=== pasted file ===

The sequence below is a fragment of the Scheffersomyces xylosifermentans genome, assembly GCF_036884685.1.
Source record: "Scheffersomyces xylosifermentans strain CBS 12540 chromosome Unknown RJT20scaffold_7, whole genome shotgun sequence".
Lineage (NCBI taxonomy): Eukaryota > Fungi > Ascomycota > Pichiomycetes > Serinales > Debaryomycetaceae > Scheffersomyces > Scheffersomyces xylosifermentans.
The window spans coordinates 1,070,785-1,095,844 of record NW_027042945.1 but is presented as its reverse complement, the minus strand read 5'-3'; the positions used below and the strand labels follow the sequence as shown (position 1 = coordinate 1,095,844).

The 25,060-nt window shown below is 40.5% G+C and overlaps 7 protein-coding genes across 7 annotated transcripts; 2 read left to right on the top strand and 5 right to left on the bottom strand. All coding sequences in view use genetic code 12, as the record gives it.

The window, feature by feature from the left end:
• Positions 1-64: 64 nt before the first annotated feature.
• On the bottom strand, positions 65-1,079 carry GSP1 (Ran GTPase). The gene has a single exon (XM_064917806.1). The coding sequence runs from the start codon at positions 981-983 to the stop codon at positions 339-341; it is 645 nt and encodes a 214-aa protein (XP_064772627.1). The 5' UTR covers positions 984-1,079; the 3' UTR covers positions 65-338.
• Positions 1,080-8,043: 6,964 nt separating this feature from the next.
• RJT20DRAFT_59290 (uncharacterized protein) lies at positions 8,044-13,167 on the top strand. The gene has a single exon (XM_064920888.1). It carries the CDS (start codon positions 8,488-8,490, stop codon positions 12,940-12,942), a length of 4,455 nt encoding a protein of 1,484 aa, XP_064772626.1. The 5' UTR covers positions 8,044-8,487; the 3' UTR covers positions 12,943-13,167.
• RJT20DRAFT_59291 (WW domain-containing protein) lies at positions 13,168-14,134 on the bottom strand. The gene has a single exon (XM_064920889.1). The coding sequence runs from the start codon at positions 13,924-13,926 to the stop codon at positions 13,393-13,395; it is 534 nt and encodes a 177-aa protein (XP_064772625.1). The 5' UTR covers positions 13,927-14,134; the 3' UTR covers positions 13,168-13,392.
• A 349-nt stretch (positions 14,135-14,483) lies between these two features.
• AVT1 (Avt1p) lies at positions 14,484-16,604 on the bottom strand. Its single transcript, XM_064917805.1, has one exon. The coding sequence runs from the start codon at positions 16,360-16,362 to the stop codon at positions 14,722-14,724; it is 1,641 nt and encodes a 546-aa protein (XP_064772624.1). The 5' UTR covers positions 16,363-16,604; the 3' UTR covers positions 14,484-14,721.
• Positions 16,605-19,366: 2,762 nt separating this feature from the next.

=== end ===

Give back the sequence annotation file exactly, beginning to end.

The sequence below is a fragment of the Scheffersomyces xylosifermentans genome, assembly GCF_036884685.1.
Source record: "Scheffersomyces xylosifermentans strain CBS 12540 chromosome Unknown RJT20scaffold_7, whole genome shotgun sequence".
Lineage (NCBI taxonomy): Eukaryota > Fungi > Ascomycota > Pichiomycetes > Serinales > Debaryomycetaceae > Scheffersomyces > Scheffersomyces xylosifermentans.
The window spans coordinates 1,070,785-1,095,844 of record NW_027042945.1 but is presented as its reverse complement, the minus strand read 5'-3'; the positions used below and the strand labels follow the sequence as shown (position 1 = coordinate 1,095,844).

The 25,060-nt window shown below is 40.5% G+C and overlaps 7 protein-coding genes across 7 annotated transcripts; 2 read left to right on the top strand and 5 right to left on the bottom strand. All coding sequences in view use genetic code 12, as the record gives it.

The window, feature by feature from the left end:
• Positions 1-64: 64 nt before the first annotated feature.
• On the bottom strand, positions 65-1,079 carry GSP1 (Ran GTPase). The gene has a single exon (XM_064917806.1). The coding sequence runs from the start codon at positions 981-983 to the stop codon at positions 339-341; it is 645 nt and encodes a 214-aa protein (XP_064772627.1). The 5' UTR covers positions 984-1,079; the 3' UTR covers positions 65-338.
• Positions 1,080-8,043: 6,964 nt separating this feature from the next.
• RJT20DRAFT_59290 (uncharacterized protein) lies at positions 8,044-13,167 on the top strand. The gene has a single exon (XM_064920888.1). It carries the CDS (start codon positions 8,488-8,490, stop codon positions 12,940-12,942), a length of 4,455 nt encoding a protein of 1,484 aa, XP_064772626.1. The 5' UTR covers positions 8,044-8,487; the 3' UTR covers positions 12,943-13,167.
• RJT20DRAFT_59291 (WW domain-containing protein) lies at positions 13,168-14,134 on the bottom strand. The gene has a single exon (XM_064920889.1). The coding sequence runs from the start codon at positions 13,924-13,926 to the stop codon at positions 13,393-13,395; it is 534 nt and encodes a 177-aa protein (XP_064772625.1). The 5' UTR covers positions 13,927-14,134; the 3' UTR covers positions 13,168-13,392.
• A 349-nt stretch (positions 14,135-14,483) lies between these two features.
• AVT1 (Avt1p) lies at positions 14,484-16,604 on the bottom strand. Its single transcript, XM_064917805.1, has one exon. The coding sequence runs from the start codon at positions 16,360-16,362 to the stop codon at positions 14,722-14,724; it is 1,641 nt and encodes a 546-aa protein (XP_064772624.1). The 5' UTR covers positions 16,363-16,604; the 3' UTR covers positions 14,484-14,721.
• Positions 16,605-19,366: 2,762 nt separating this feature from the next.